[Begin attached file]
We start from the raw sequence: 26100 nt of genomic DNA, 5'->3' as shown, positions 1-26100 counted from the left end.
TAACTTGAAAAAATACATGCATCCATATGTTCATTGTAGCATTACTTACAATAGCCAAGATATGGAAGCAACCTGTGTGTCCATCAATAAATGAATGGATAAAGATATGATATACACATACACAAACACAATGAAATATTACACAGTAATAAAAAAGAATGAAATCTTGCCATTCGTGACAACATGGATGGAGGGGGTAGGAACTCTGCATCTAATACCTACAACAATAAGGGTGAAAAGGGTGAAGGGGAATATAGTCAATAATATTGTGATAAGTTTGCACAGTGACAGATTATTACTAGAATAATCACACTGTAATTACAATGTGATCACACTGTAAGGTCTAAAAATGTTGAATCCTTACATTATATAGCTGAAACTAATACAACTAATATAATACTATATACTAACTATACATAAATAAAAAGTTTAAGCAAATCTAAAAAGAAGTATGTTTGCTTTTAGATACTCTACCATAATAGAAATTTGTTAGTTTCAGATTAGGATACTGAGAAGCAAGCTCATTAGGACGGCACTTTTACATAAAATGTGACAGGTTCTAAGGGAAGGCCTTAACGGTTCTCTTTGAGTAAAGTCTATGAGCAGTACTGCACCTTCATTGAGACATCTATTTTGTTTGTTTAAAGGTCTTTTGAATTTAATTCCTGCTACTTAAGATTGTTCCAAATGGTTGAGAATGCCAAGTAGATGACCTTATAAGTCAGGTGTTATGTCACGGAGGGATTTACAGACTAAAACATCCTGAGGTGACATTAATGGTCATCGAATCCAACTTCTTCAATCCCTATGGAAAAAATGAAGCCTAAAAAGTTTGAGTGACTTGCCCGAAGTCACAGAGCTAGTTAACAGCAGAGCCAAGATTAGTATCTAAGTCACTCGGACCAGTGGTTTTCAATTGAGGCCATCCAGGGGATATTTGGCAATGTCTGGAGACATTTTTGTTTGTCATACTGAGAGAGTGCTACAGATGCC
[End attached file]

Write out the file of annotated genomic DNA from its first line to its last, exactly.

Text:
We start from the raw sequence: 26100 nt of genomic DNA, 5'->3' as shown, positions 1-26100 counted from the left end.
TAACTTGAAAAAATACATGCATCCATATGTTCATTGTAGCATTACTTACAATAGCCAAGATATGGAAGCAACCTGTGTGTCCATCAATAAATGAATGGATAAAGATATGATATACACATACACAAACACAATGAAATATTACACAGTAATAAAAAAGAATGAAATCTTGCCATTCGTGACAACATGGATGGAGGGGGTAGGAACTCTGCATCTAATACCTACAACAATAAGGGTGAAAAGGGTGAAGGGGAATATAGTCAATAATATTGTGATAAGTTTGCACAGTGACAGATTATTACTAGAATAATCACACTGTAATTACAATGTGATCACACTGTAAGGTCTAAAAATGTTGAATCCTTACATTATATAGCTGAAACTAATACAACTAATATAATACTATATACTAACTATACATAAATAAAAAGTTTAAGCAAATCTAAAAAGAAGTATGTTTGCTTTTAGATACTCTACCATAATAGAAATTTGTTAGTTTCAGATTAGGATACTGAGAAGCAAGCTCATTAGGACGGCACTTTTACATAAAATGTGACAGGTTCTAAGGGAAGGCCTTAACGGTTCTCTTTGAGTAAAGTCTATGAGCAGTACTGCACCTTCATTGAGACATCTATTTTGTTTGTTTAAAGGTCTTTTGAATTTAATTCCTGCTACTTAAGATTGTTCCAAATGGTTGAGAATGCCAAGTAGATGACCTTATAAGTCAGGTGTTATGTCACGGAGGGATTTACAGACTAAAACATCCTGAGGTGACATTAATGGTCATCGAATCCAACTTCTTCAATCCCTATGGAAAAAATGAAGCCTAAAAAGTTTGAGTGACTTGCCCGAAGTCACAGAGCTAGTTAACAGCAGAGCCAAGATTAGTATCTAAGTCACTCGGACCAGTGGTTTTCAATTGAGGCCATCCAGGGGATATTTGGCAATGTCTGGAGACATTTTTGTTTGTCATACTGAGAGAGTGCTACAGATGCC